Sunday, July 07, 2013

South Korean Jet Crashes On Landing in SFO

Last night a South Korean commercial airliner crashed on landing in San Francisco, killing two teenage girls and injuring 182 others.  The crash appears to be pilot error -- apparently, he came in too low, too soon and clipped a seawall, tearing off the tail.  It's amazing how everyone but the two young girls survived, considering how charred the plane is.  Those inflatable escape slides worked very well to save so many.

I read (in one of the Freakonomics books) that Korean airlines have crashed more than other airlines due to the cultural aspects of the Korean pecking order:  copilots would not speak up to warn the captain of danger, or dare to disagree, or even to take matters into their own hands to avoid crashes.  After the third crash or so, they finally investigated and arranged for a different protocol to avoid crashes, and it seems to have worked, at least up until now.

The black boxes have been recovered and it will be interesting to see what the pilot and crew conversations reveal.

1 comment:

Stogie said...

Korean Air used to have a bad safety reputation, partly because of the extreme authority gradient in the cockpit that you mentioned -- the first officer was inhibited from questioning any decision by the captain or even pointing out any apparent threat. More recently, the airline had an American or British safety manager who laid down the law about crew resource management and things seem to have improved. But Asiana, the carrier whose 777 crashed at SFO, may still be suffering from the bad old ways.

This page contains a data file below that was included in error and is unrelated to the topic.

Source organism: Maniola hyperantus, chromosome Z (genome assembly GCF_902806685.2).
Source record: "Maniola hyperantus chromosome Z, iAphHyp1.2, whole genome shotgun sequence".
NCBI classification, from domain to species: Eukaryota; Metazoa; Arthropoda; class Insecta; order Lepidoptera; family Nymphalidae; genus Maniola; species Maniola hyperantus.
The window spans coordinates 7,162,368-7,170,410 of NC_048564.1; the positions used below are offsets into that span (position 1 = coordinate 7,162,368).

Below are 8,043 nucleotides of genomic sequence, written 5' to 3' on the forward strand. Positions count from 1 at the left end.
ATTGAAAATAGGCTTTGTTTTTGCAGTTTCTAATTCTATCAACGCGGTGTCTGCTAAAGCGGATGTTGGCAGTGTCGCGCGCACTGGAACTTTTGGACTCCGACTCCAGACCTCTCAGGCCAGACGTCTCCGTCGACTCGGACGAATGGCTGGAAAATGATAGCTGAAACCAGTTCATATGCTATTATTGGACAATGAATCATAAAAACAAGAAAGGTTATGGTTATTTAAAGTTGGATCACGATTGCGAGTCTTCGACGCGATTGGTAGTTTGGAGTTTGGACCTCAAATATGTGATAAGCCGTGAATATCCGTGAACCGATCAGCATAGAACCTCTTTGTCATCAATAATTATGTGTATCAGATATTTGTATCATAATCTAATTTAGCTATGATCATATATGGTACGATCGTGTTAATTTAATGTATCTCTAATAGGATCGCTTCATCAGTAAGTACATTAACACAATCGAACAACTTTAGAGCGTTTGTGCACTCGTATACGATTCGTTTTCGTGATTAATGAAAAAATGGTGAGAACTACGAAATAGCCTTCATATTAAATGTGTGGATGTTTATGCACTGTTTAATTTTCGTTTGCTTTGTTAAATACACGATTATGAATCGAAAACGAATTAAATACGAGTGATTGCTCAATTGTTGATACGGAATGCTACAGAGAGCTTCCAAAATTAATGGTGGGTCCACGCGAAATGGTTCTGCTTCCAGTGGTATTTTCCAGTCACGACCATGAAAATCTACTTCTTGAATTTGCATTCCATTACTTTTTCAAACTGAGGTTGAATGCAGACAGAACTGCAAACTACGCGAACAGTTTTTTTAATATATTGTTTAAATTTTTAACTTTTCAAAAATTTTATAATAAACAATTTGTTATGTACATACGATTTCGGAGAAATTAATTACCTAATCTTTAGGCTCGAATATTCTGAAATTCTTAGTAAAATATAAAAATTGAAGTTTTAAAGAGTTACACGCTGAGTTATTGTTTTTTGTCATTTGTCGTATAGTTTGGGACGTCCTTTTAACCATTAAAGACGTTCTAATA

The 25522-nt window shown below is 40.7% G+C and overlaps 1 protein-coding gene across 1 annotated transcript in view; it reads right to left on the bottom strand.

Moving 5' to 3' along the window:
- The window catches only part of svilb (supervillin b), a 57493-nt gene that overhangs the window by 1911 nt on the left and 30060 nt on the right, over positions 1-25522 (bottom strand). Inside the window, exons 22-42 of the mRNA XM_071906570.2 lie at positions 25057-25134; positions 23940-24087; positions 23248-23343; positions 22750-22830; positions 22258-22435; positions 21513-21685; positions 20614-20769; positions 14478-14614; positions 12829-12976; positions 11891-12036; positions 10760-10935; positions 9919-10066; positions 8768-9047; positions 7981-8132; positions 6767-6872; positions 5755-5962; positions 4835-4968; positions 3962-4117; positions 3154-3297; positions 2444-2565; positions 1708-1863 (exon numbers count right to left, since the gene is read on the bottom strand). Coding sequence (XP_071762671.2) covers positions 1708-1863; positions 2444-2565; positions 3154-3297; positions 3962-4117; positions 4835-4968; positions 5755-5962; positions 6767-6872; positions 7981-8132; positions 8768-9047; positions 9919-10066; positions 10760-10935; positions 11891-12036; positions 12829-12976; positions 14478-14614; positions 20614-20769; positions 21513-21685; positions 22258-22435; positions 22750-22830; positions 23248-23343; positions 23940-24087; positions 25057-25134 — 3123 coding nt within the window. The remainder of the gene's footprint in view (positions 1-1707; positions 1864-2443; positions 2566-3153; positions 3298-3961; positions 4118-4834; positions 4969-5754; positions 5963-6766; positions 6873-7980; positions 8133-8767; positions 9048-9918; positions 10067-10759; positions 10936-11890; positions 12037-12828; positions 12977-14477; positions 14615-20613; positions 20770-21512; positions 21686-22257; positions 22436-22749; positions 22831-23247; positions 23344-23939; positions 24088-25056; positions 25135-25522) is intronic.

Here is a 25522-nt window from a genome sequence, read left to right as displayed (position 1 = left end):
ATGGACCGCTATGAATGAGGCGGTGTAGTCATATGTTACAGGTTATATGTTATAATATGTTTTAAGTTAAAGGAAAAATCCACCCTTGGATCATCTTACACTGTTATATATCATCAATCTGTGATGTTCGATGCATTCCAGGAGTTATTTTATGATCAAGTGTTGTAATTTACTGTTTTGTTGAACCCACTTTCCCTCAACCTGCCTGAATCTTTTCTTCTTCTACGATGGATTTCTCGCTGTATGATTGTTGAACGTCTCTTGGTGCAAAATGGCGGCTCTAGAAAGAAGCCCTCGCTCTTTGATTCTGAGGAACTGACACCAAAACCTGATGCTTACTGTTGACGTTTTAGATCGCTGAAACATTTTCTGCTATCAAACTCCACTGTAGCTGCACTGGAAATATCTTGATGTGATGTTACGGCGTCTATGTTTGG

I read it was a visual approach. Why? SFO is not alone in this regard; controllers at lots of airports clear airliners for visual approaches when an instrument landing system precision approach is available. Even if visibility is perfect, a crew that has flown from Asia through numerous time zones is probably not going to be at their most alert. The final approach is hand flown, but a precision approach to that point might have lessened the possibility of coming in low (and possibly fast).

Well, the pilots survived, the cockpit voice recorder and flight data recorder should be in working order, so it ought not be too hard for NTSB to establish a probable cause.

It looks like SFO airport rescue and firefighting was on the ball and probably saved some lives.